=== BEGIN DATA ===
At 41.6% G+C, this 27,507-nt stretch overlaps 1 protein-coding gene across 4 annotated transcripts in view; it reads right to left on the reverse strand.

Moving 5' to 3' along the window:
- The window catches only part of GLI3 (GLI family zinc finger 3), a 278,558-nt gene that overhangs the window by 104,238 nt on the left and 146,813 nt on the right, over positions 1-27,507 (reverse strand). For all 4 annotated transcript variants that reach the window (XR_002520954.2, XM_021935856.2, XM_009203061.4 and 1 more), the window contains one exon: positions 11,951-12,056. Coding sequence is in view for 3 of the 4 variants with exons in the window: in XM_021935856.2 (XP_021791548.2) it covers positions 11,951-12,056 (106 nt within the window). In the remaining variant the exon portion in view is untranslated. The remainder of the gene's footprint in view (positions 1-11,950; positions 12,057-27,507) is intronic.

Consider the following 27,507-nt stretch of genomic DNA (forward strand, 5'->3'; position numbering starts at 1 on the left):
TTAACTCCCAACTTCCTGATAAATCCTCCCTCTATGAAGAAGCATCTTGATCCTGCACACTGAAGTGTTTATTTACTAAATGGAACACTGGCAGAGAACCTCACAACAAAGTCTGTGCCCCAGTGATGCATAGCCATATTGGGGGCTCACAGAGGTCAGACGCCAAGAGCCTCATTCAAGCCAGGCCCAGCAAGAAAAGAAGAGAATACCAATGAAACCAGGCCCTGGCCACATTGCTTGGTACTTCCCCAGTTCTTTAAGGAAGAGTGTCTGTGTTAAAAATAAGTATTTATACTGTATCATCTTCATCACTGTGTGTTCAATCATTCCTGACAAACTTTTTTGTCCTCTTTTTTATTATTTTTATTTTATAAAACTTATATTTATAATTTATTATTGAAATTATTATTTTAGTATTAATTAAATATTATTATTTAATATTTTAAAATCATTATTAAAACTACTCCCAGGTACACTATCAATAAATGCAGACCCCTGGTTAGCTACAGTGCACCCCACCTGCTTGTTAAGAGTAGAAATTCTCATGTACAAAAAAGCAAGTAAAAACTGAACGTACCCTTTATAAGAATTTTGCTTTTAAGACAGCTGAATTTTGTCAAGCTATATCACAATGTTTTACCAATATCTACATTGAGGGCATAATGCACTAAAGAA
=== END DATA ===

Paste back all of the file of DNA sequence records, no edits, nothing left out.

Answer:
At 41.6% G+C, this 27,507-nt stretch overlaps 1 protein-coding gene across 4 annotated transcripts in view; it reads right to left on the reverse strand.

Moving 5' to 3' along the window:
- The window catches only part of GLI3 (GLI family zinc finger 3), a 278,558-nt gene that overhangs the window by 104,238 nt on the left and 146,813 nt on the right, over positions 1-27,507 (reverse strand). For all 4 annotated transcript variants that reach the window (XR_002520954.2, XM_021935856.2, XM_009203061.4 and 1 more), the window contains one exon: positions 11,951-12,056. Coding sequence is in view for 3 of the 4 variants with exons in the window: in XM_021935856.2 (XP_021791548.2) it covers positions 11,951-12,056 (106 nt within the window). In the remaining variant the exon portion in view is untranslated. The remainder of the gene's footprint in view (positions 1-11,950; positions 12,057-27,507) is intronic.

Consider the following 27,507-nt stretch of genomic DNA (forward strand, 5'->3'; position numbering starts at 1 on the left):
TTAACTCCCAACTTCCTGATAAATCCTCCCTCTATGAAGAAGCATCTTGATCCTGCACACTGAAGTGTTTATTTACTAAATGGAACACTGGCAGAGAACCTCACAACAAAGTCTGTGCCCCAGTGATGCATAGCCATATTGGGGGCTCACAGAGGTCAGACGCCAAGAGCCTCATTCAAGCCAGGCCCAGCAAGAAAAGAAGAGAATACCAATGAAACCAGGCCCTGGCCACATTGCTTGGTACTTCCCCAGTTCTTTAAGGAAGAGTGTCTGTGTTAAAAATAAGTATTTATACTGTATCATCTTCATCACTGTGTGTTCAATCATTCCTGACAAACTTTTTTGTCCTCTTTTTTATTATTTTTATTTTATAAAACTTATATTTATAATTTATTATTGAAATTATTATTTTAGTATTAATTAAATATTATTATTTAATATTTTAAAATCATTATTAAAACTACTCCCAGGTACACTATCAATAAATGCAGACCCCTGGTTAGCTACAGTGCACCCCACCTGCTTGTTAAGAGTAGAAATTCTCATGTACAAAAAAGCAAGTAAAAACTGAACGTACCCTTTATAAGAATTTTGCTTTTAAGACAGCTGAATTTTGTCAAGCTATATCACAATGTTTTACCAATATCTACATTGAGGGCATAATGCACTAAAGAA